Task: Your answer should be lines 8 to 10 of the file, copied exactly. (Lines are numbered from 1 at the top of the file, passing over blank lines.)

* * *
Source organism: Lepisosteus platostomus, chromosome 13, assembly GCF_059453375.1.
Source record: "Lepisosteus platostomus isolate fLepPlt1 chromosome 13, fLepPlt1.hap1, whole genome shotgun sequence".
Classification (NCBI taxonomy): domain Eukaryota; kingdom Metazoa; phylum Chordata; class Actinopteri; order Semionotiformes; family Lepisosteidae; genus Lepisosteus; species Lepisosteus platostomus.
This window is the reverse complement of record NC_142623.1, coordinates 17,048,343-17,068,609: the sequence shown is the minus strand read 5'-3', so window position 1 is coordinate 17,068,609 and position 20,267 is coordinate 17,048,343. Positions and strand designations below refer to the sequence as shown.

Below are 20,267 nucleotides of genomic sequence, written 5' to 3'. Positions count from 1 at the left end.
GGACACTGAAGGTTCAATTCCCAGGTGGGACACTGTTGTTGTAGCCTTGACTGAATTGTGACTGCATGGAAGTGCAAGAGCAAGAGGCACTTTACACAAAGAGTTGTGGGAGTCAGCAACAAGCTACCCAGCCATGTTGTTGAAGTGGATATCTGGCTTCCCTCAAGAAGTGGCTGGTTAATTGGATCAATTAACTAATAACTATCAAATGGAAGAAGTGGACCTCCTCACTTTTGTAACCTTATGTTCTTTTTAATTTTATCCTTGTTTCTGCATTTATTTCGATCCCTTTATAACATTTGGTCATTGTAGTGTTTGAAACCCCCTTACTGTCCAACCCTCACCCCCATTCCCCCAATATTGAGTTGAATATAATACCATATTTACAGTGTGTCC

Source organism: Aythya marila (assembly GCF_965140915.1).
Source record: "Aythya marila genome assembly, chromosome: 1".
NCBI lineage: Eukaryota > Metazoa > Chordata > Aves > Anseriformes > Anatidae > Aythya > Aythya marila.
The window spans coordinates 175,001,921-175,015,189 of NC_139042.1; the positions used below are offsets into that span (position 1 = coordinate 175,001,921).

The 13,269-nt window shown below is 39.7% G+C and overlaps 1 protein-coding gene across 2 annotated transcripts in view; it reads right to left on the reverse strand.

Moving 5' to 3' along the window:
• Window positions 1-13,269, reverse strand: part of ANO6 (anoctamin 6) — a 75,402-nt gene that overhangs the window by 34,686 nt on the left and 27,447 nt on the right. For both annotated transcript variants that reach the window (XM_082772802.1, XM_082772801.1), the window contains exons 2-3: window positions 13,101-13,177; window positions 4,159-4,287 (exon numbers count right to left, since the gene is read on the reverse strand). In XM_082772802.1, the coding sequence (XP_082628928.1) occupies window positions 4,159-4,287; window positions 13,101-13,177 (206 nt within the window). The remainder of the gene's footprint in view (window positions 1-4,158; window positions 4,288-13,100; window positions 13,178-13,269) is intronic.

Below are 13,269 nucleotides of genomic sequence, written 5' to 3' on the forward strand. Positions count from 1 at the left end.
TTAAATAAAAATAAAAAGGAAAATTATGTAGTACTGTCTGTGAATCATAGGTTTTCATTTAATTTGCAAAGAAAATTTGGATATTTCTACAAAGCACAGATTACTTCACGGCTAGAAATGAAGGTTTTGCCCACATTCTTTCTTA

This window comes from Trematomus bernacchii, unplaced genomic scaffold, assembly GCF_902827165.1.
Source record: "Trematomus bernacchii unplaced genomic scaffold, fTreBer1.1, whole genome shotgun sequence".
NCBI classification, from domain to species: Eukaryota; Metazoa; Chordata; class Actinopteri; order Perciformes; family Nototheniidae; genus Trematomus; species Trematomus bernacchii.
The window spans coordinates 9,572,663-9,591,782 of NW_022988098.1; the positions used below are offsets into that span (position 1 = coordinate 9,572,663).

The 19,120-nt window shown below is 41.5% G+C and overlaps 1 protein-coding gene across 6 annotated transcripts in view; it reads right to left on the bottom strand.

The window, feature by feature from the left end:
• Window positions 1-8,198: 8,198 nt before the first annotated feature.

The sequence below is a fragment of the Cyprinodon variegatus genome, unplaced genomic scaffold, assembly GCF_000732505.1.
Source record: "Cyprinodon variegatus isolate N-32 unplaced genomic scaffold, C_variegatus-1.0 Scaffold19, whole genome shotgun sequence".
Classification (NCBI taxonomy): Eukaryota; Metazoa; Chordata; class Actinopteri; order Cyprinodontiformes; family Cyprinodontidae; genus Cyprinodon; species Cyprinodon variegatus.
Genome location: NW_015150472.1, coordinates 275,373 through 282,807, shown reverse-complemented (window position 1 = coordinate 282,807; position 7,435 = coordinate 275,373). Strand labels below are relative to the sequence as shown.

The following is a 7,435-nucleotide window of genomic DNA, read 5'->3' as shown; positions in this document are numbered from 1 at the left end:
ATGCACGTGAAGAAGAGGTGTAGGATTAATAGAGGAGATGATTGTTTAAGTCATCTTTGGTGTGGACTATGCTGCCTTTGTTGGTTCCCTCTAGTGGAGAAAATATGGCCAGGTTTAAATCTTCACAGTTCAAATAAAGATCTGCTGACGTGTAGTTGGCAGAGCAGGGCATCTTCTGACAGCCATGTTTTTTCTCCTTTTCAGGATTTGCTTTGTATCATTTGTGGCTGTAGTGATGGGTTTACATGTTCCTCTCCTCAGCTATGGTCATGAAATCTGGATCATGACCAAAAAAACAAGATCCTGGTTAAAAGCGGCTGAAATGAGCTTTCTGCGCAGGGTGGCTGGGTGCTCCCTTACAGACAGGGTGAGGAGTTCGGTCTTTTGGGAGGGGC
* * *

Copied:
Source record: "Aythya marila genome assembly, chromosome: 1".
NCBI lineage: Eukaryota > Metazoa > Chordata > Aves > Anseriformes > Anatidae > Aythya > Aythya marila.
The window spans coordinates 175,001,921-175,015,189 of NC_139042.1; the positions used below are offsets into that span (position 1 = coordinate 175,001,921).